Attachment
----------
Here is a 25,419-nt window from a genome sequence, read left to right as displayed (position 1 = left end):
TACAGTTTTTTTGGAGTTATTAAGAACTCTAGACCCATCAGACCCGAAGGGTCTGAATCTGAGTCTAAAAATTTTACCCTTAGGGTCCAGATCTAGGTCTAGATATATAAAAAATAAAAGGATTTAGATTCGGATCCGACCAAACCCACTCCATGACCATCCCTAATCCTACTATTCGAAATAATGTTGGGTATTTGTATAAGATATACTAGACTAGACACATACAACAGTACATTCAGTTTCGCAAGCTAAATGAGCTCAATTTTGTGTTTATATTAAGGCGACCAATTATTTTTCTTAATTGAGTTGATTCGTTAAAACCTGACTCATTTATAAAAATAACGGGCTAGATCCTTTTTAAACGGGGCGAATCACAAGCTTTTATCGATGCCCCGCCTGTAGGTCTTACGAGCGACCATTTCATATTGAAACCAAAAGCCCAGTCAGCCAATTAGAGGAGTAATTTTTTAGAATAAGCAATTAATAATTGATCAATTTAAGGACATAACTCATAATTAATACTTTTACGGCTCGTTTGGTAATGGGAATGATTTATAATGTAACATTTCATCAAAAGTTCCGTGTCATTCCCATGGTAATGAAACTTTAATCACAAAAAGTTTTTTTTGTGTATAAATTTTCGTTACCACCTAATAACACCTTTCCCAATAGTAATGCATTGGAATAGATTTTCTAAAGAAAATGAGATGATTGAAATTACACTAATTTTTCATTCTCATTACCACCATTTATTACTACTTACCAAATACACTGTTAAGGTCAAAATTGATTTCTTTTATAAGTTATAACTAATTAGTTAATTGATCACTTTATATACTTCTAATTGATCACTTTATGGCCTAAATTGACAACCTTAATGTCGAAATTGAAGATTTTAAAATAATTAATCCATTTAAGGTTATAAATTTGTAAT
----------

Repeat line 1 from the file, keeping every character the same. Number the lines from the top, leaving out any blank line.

Here is a 25,419-nt window from a genome sequence, read left to right as displayed (position 1 = left end):